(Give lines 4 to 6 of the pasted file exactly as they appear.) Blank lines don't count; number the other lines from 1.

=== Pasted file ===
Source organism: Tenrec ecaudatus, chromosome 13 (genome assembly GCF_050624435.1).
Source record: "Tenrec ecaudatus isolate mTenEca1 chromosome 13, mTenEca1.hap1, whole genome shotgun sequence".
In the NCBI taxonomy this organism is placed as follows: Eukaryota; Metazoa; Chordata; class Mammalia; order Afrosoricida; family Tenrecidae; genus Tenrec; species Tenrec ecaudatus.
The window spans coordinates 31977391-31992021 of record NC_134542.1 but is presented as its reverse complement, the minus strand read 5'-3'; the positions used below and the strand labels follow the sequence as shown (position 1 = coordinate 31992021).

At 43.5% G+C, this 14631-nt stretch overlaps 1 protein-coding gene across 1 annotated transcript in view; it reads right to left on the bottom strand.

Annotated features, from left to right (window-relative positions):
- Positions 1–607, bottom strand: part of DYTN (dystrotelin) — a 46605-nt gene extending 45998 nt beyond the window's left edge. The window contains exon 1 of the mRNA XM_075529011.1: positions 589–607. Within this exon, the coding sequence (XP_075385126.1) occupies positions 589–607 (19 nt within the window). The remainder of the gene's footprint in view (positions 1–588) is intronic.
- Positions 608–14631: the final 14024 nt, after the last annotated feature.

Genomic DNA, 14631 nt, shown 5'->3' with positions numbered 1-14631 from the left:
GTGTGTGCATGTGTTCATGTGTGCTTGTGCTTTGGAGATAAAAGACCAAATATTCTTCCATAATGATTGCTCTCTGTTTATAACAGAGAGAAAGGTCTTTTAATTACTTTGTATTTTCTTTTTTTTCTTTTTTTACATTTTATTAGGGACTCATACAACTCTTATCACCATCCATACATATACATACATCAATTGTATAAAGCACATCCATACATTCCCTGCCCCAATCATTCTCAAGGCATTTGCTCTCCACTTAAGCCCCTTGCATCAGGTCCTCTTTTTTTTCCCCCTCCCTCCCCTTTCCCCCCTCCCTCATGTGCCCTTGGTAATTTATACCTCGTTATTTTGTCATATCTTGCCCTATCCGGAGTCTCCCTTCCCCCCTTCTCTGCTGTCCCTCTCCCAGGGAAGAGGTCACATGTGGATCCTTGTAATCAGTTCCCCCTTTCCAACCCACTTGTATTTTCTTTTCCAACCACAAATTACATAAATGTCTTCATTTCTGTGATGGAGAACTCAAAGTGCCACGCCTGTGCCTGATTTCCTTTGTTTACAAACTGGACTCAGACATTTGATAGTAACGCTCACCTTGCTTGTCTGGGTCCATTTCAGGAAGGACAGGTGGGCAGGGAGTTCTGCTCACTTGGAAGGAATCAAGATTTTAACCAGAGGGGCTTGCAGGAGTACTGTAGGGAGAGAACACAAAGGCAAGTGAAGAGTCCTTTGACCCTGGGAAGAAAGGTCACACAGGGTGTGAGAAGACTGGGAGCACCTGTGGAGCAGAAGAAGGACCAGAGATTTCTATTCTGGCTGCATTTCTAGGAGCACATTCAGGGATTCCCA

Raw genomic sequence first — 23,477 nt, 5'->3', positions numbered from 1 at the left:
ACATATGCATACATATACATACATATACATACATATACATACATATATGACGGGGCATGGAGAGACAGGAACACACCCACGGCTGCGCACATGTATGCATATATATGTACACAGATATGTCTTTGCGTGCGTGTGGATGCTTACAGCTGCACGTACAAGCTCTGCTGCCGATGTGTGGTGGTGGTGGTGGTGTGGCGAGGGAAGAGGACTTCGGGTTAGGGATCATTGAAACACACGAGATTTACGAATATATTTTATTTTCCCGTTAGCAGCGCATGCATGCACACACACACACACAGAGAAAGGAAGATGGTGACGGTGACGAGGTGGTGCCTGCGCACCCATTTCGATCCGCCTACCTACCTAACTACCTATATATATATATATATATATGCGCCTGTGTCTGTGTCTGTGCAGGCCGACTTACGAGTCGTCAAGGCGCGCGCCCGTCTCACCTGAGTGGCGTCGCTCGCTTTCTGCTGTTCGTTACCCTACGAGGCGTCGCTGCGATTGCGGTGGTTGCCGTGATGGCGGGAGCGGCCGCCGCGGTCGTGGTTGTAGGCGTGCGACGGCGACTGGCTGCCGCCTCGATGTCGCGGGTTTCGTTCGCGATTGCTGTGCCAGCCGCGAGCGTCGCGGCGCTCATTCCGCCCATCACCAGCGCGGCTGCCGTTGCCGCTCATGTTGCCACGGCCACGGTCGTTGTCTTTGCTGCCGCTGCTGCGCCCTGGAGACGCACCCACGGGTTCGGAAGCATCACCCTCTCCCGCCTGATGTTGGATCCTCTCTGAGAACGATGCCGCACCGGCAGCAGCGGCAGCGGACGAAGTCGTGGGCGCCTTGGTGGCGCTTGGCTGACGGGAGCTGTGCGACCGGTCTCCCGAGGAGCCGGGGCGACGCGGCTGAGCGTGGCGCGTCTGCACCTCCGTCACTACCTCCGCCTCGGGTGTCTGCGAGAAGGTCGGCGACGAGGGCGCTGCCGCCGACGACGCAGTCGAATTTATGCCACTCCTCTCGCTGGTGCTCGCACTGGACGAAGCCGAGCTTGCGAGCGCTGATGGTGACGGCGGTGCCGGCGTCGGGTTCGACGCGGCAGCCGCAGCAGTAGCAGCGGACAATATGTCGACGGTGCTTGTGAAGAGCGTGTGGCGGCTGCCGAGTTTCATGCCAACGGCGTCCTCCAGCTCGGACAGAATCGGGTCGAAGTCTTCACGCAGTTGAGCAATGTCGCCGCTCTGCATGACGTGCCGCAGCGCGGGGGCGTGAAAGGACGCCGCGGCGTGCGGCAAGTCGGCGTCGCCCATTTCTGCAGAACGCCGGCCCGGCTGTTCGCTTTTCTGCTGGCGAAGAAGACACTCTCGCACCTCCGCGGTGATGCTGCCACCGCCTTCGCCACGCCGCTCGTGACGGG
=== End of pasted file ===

The window spans coordinates 31977391-31992021 of record NC_134542.1 but is presented as its reverse complement, the minus strand read 5'-3'; the positions used below and the strand labels follow the sequence as shown (position 1 = coordinate 31992021).

At 43.5% G+C, this 14631-nt stretch overlaps 1 protein-coding gene across 1 annotated transcript in view; it reads right to left on the bottom strand.

Annotated features, from left to right (window-relative positions):